It was fair to say that yesterday was just a little bit stressful. The stress began when a certain Canadian poet rang me at 5.00 on Monday to tell me that one of the four poets hadn't actually left Canada. That stress grew some more when he rang me again yesterday at 3.00 to tell me his bus from Cambridge wouldn't arrive in Oxford till 7.00. For a gig beginning at 8.00pm. Now that might sound like an ample window, but these guys have to sound check and be fed. After racing through the streets of Oxford in my little Micra, cursing at the dedication that the Oxford City Council has to repairing roads (councils should not be allowed to dig up two arterial roads at the same time), I discover that my little micra is not designed for three more people plus their kit. Somehow I squeeze them all in. They are all tall but usefully they have narrow hips. I feed them at 7.30pm. First thanks go to the Red Star noodle bar. The rest of Hammer and Tongue are all assembled there. At 8.10 I decide that I at least best cross the road to the Zodiac. I walk into the downstairs part and I nearly die. There are about fifteen people there, at least half of whom I know have not paid to get in (guest list!!!). I wonder if I can hide under the sound desk and cry. People start to drift in, including my performers. I'm still feeling acutely embarassed. At 8.30 the show gets underway with five of the poets (the three canadian fugitives - Brendan, Mark and Barbara, Steve Larkin and the Naked Mystic) doing individual pieces. By this stage there are about 50 people in the audience and I'm starting to settle down. I start to mingle among the various sets of friends I know there and start to feel pretty relaxed. Barabara Adler (the tall and gangly one) gets it under way by swearing at us and demonstrating her anarchy. The naked mystic gets up and stays clothed, much to our disappointment. By this stage I am sitting on the floor at the back, leaning against the sound desk. At this point I'm beginning to enjoy myself. I spot Evelyn and her friend Tracey walk in. I go to talk to them (in between poems, of course, not while they're being performed). I by them a drink ('cos I'm a good person) and turn around and the audience appears to have doubled. Spotting Steve Larkin I ask "where the hell did this crowd come from?" He shrugs and tells me he doesn't know.
The show passes. Much of it is a blur. There is an open mic session, featuring Rich Brotherton (he used it to talk about haemaroids), Lizzie Mc, Alan Buckley, and Justice. I know I'm biased, but Justice was bloody amazing.
There is a set from the Fugitives using the backing music skills of Inflatable Buddha. Again this passes in a contented haze. I know that I am enjoying myself that the poetry is very very good but I seem incapable of taking much of it in. I remember Steve Larkin being in very fine form. He seems very relaxed and free to express himself in whatever manner seems fit, including miming oral sex. There is then a break and a set from IB. Then there are alternate pieces form the Fugitives and IB. The canucks finish the evening with a fine fine version of 'I'll see you in July'. Then the bouncers tell us to get the hell out of the zodiac 'cos it's midnight.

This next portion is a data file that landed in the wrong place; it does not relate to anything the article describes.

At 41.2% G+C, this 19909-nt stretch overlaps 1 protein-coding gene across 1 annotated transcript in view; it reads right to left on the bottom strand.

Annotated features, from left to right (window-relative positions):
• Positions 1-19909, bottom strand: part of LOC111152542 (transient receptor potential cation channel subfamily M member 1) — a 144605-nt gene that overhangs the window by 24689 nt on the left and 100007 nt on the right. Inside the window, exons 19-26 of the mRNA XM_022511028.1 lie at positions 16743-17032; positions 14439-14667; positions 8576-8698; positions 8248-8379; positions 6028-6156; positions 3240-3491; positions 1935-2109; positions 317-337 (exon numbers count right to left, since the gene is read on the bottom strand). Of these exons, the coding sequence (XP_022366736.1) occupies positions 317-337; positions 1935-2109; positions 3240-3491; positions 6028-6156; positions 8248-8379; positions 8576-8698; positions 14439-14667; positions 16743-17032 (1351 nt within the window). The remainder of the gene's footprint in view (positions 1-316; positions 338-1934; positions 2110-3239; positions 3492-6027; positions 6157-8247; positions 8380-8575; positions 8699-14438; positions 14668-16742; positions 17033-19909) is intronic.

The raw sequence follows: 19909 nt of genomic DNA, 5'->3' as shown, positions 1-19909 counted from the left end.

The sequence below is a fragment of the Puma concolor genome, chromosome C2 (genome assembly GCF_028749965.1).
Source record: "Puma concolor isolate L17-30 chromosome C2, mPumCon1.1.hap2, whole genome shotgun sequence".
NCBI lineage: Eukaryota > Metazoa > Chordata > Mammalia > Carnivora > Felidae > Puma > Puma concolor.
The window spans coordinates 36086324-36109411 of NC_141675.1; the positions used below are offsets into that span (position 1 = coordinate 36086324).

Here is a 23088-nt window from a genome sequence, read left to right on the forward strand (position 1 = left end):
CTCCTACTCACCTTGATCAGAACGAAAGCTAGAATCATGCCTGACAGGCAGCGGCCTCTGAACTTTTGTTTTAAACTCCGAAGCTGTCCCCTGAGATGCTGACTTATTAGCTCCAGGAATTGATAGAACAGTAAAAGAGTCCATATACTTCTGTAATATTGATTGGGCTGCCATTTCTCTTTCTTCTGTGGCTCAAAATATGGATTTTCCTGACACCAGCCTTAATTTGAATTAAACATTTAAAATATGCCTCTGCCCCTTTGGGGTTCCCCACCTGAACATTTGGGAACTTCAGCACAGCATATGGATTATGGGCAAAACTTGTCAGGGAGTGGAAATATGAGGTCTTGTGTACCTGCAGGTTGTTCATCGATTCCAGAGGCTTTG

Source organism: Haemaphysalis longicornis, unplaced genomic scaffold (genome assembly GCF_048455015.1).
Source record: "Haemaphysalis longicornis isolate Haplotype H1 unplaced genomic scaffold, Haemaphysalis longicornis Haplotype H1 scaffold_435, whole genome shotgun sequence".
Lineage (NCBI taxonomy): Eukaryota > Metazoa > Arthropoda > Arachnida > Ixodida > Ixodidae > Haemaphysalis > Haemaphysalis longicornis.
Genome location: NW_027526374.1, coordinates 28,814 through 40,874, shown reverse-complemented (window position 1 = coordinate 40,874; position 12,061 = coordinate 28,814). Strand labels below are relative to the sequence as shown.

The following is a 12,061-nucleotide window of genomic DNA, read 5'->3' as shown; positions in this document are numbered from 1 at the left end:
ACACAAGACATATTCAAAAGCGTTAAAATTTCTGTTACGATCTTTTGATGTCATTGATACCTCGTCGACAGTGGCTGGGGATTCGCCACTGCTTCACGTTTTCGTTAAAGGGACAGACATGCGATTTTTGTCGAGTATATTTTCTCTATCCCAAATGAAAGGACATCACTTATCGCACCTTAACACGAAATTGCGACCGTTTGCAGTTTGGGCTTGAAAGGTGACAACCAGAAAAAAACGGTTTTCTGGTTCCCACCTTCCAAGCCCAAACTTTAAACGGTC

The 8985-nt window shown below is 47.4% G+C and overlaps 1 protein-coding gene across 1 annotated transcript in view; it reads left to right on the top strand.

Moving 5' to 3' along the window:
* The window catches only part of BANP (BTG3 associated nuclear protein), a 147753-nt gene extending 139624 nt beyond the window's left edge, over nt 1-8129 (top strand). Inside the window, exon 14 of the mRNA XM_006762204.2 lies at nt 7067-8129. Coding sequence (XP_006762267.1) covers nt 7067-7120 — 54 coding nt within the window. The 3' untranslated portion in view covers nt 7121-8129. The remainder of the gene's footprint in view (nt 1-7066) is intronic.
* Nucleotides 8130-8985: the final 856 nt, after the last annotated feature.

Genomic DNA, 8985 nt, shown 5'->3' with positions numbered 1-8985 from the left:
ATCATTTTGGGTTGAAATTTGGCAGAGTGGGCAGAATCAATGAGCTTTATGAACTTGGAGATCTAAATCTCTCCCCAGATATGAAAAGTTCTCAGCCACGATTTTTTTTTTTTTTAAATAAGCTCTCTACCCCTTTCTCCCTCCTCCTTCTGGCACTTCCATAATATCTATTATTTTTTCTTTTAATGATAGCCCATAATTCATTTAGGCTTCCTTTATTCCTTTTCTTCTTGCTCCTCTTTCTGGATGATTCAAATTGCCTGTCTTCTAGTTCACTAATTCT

We go to King Kebab on the Cowley Road where IB and the Fugitives get fed. I then drive them to Larkin's house. Except this time there are five people in the car. Brendan McLeod is sitting on the handbrake. I feel his a*se everytime I need (or want) to change gears. I get to Larkin's house and as I pull in I hear an almighty screech. There are now twin scatches down the side of my car as I have hit a concete lump. Luckily the scratches are low down and shouldn't affect my car's resale value. I say goodbye and go home. I have a brandy on my way to bed.
And now the thanks:
- First and foremost: The performers. You were really really really good.
- Steve Larkin for helping out so much in putting this together.
- Justice and Kate and the two Chris's for being such good friends and for making me feel so damn good about doing this.
- Chris for sorting out the propaganda for me at essentially no notice.
- Sue for making me dance when I so clearly needed to.
- Kate, Ev, Sue, Emma, Jenny amongst others for spreading the word and bringing friends.
- Sophia for emapthy yesterday afternoon.
- God. It wouldn't be an Oscar speech without a mention of him.
Seriously, I am very grateful to everybody who came and helped out, and those didn't come but were with me in spirit. You made me very proud to be associated with such fine people.
And if there is one random observation I have from the night, ones friends make the best heroes.
The canucks will be back in november. But I've seen them in July.